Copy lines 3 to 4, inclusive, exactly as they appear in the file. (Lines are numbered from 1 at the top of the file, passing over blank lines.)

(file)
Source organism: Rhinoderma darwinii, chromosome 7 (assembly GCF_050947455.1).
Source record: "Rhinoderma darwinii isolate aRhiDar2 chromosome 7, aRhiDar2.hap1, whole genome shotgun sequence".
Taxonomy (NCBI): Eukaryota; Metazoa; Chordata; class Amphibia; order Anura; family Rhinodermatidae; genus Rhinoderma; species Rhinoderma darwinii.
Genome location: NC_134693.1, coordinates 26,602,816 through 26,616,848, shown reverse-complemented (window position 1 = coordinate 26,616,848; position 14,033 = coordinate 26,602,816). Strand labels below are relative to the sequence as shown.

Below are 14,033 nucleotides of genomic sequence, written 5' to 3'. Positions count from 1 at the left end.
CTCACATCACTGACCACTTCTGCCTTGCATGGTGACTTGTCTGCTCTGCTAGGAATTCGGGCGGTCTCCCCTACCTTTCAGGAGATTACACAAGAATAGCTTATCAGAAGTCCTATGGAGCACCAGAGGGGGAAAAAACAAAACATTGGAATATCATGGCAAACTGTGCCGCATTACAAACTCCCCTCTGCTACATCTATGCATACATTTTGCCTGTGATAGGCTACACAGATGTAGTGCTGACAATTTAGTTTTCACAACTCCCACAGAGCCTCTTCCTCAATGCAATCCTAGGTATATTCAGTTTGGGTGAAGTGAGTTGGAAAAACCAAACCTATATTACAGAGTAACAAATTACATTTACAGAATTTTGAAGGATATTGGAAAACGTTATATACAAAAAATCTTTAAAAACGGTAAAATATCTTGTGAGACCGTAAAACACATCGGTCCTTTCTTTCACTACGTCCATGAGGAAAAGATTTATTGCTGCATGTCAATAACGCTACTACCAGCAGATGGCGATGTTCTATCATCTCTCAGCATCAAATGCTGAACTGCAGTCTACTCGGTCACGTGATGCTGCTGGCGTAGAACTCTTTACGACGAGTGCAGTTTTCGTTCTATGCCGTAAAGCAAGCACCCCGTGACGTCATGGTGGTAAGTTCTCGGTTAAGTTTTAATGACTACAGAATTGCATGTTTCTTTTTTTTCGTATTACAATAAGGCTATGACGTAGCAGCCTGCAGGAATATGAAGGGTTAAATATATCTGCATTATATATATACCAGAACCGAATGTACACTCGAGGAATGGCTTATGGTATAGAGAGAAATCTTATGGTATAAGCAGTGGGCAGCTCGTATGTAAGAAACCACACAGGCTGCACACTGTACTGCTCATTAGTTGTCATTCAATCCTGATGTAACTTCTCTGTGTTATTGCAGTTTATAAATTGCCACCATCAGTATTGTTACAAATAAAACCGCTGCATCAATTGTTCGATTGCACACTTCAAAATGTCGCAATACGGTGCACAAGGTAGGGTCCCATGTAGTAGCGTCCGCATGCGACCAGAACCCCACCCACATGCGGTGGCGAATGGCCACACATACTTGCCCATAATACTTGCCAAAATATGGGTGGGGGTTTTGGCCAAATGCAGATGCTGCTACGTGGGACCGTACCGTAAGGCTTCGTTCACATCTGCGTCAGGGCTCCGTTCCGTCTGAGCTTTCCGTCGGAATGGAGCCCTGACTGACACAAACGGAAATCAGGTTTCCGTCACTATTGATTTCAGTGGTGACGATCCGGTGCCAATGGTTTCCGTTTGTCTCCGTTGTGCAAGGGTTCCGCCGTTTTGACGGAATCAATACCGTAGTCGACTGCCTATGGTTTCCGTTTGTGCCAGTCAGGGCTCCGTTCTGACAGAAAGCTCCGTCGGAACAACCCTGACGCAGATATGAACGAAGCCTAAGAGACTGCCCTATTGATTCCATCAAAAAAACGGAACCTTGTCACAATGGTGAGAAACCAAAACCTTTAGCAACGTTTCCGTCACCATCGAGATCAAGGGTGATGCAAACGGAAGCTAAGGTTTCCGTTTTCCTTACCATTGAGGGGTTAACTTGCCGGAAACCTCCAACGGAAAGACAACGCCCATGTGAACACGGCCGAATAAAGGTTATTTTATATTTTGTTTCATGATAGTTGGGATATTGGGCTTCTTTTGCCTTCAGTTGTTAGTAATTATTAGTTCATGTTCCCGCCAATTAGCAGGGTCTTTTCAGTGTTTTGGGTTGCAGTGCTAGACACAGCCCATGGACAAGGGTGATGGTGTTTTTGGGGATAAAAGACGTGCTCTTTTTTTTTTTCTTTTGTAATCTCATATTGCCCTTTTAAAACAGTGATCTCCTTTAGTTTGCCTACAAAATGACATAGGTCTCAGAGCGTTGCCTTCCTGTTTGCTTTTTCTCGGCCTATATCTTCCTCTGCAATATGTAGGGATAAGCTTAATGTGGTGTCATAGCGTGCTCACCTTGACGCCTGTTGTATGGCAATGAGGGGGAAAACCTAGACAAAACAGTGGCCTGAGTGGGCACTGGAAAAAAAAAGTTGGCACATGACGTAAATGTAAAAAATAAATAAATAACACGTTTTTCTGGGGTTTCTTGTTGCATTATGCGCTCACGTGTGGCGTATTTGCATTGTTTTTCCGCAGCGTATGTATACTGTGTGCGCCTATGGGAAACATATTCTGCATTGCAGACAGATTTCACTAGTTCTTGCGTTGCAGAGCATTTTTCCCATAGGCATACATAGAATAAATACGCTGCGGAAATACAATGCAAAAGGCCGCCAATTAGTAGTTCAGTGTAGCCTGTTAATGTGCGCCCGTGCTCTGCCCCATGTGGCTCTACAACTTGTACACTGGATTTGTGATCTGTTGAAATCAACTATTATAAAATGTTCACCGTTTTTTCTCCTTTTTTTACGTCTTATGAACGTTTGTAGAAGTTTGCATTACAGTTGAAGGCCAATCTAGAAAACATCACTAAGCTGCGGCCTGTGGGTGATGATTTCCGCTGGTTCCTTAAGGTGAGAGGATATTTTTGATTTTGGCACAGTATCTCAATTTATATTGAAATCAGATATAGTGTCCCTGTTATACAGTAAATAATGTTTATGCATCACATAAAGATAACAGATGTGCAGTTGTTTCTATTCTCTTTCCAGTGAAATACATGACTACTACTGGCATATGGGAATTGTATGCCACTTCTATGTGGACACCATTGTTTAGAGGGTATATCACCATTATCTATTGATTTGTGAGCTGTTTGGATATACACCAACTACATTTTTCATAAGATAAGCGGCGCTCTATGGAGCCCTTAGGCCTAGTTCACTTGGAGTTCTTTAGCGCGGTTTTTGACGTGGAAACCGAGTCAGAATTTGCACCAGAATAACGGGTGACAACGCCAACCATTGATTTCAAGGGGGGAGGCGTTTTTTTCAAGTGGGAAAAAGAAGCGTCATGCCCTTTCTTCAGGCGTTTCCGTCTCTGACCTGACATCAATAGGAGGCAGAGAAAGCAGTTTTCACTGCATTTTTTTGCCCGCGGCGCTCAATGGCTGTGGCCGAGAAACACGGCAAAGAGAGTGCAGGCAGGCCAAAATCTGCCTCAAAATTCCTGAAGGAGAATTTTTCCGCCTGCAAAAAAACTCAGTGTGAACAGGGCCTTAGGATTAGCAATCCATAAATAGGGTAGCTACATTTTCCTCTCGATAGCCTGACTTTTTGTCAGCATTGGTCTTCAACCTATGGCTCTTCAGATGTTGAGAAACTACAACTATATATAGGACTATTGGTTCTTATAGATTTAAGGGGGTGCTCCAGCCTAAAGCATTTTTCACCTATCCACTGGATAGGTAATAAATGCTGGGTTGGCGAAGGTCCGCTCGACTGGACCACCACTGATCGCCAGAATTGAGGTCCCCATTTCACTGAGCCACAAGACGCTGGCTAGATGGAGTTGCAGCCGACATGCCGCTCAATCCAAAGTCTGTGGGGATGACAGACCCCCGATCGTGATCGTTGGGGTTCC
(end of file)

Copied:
Taxonomy (NCBI): Eukaryota; Metazoa; Chordata; class Amphibia; order Anura; family Rhinodermatidae; genus Rhinoderma; species Rhinoderma darwinii.
Genome location: NC_134693.1, coordinates 26,602,816 through 26,616,848, shown reverse-complemented (window position 1 = coordinate 26,616,848; position 14,033 = coordinate 26,602,816). Strand labels below are relative to the sequence as shown.